Manufacturing A Home in California

By: Dr. Lynn Reaser

Manufacturing has started to stage a recovery around the country and California has been no exception.  Part of the upswing reflects the upturn from a devastating recession.  Longer term trends may also be at work as companies rethink their outsourcing strategies.

Emergence from the Depths of the Downturn

California’s loss of factory jobs was both deep and long.  Starting in early 2007, the state suffered consistent monthly losses for a full three years until some flickers of light appeared early last year.  From the peak of February 2007 to the low point of September 2010, the state’s manufacturing jobs plummeted 16%.  This was almost double the 9% peak-to-trough loss experienced for total nonfarm payrolls in the state.  Although little consolation, California’s 16% factory job loss was actually less than the 18% reduction posted nationally.

California’s recovery in manufacturing jobs was initially bumpy last year, with a month or two of improvement followed by one or two months of setback.  Beginning in October, a more consistent upswing has developed.  Through April of this year, California has now added jobs for seven consecutive months, bringing the cumulative gain to over 17,000 jobs over that time period.

Companies Rethink the Offshoring Option

The global landscape facing manufacturers continue to change, which could have important implications for both the United States and California.  For a number of years, firms relentlessly pursued one strategy:  “Locate operations in China.”

While many firms will continue to start and expand facilities in China, especially to serve the Chinese market, a number of manufacturers are considering other options for sales in the U.S.  Several factors are at work:

  • Rapidly rising wage costs in China.  With annual wage gains running around 15-17% per year, Boston Consulting Group estimates that by 2015 much of the cost advantage of China over the U.S. after adjusting for productivity and exchange rates will have disappeared.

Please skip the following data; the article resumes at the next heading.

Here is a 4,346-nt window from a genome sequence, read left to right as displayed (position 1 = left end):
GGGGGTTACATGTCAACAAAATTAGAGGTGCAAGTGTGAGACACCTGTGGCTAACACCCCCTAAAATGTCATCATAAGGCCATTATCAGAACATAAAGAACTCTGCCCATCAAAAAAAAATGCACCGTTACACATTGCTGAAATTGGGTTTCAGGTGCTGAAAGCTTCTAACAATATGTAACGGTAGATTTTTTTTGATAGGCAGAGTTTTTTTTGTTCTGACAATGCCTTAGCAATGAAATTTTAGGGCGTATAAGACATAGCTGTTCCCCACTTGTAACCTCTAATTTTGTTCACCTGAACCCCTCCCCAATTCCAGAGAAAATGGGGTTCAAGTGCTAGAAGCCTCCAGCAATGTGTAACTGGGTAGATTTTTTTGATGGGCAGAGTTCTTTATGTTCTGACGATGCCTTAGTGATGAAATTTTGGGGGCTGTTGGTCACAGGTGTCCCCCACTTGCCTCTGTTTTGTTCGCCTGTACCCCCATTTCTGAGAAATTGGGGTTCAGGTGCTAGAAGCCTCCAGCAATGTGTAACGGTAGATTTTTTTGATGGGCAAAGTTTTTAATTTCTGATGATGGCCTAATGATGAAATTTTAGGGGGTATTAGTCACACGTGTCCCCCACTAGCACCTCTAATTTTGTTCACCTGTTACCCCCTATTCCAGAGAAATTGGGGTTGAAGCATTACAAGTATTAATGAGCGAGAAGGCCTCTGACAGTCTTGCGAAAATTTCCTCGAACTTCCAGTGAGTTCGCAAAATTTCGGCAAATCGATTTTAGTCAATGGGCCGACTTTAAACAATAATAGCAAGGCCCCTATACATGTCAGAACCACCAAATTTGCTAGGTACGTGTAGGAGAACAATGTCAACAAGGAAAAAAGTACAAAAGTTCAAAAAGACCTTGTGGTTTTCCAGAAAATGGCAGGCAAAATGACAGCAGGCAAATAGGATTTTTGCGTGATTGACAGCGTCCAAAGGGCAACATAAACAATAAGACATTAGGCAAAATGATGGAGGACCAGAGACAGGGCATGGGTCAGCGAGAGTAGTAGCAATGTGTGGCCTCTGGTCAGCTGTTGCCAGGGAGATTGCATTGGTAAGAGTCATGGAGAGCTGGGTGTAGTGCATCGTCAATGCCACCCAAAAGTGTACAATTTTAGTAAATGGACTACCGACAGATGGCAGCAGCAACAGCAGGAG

• High oil prices.  If oil prices remain at around $100 a barrel or higher, firms will need to factor in significant transportation costs as a negative in importing goods from foreign sources.
  • Supply chain risk.  Japan’s earthquake and tsunami underscored the risks of long and complex supply chains.  A consolidation of those links may be in order.
  • Customized products.  Many American firms are focusing on higher valued-added products involving niche markets in order to be competitive.  This often requires a closer proximity to customers where designers and engineers can work directly to customer specifications.
  • Rapid response to market changes.  A close proximity to markets can also allow manufacturers to monitor and respond to shifts in consumer tastes with new and different products.
  • Better inventory management.  Local suppliers can improve the likelihood of achieving optimal inventory levels as changes in demand dictate either sizable increases or declines in holdings of parts, supplies, and finished goods.

Considering these various factors, firms may continue to look outside the U.S., including in countries such as Viet Nam, India, and Mexico.  However, a number will opt to maintain operations in the United States, expand their American facilities, or establish new plants in this country.

California should be able to participate in some of this manufacturing renaissance because of its edge in technology and innovation along with the knowledge, skill level, and productivity of its workforce.  However, in order to be truly competitive, the state must focus on reducing its regulatory and tax burden.


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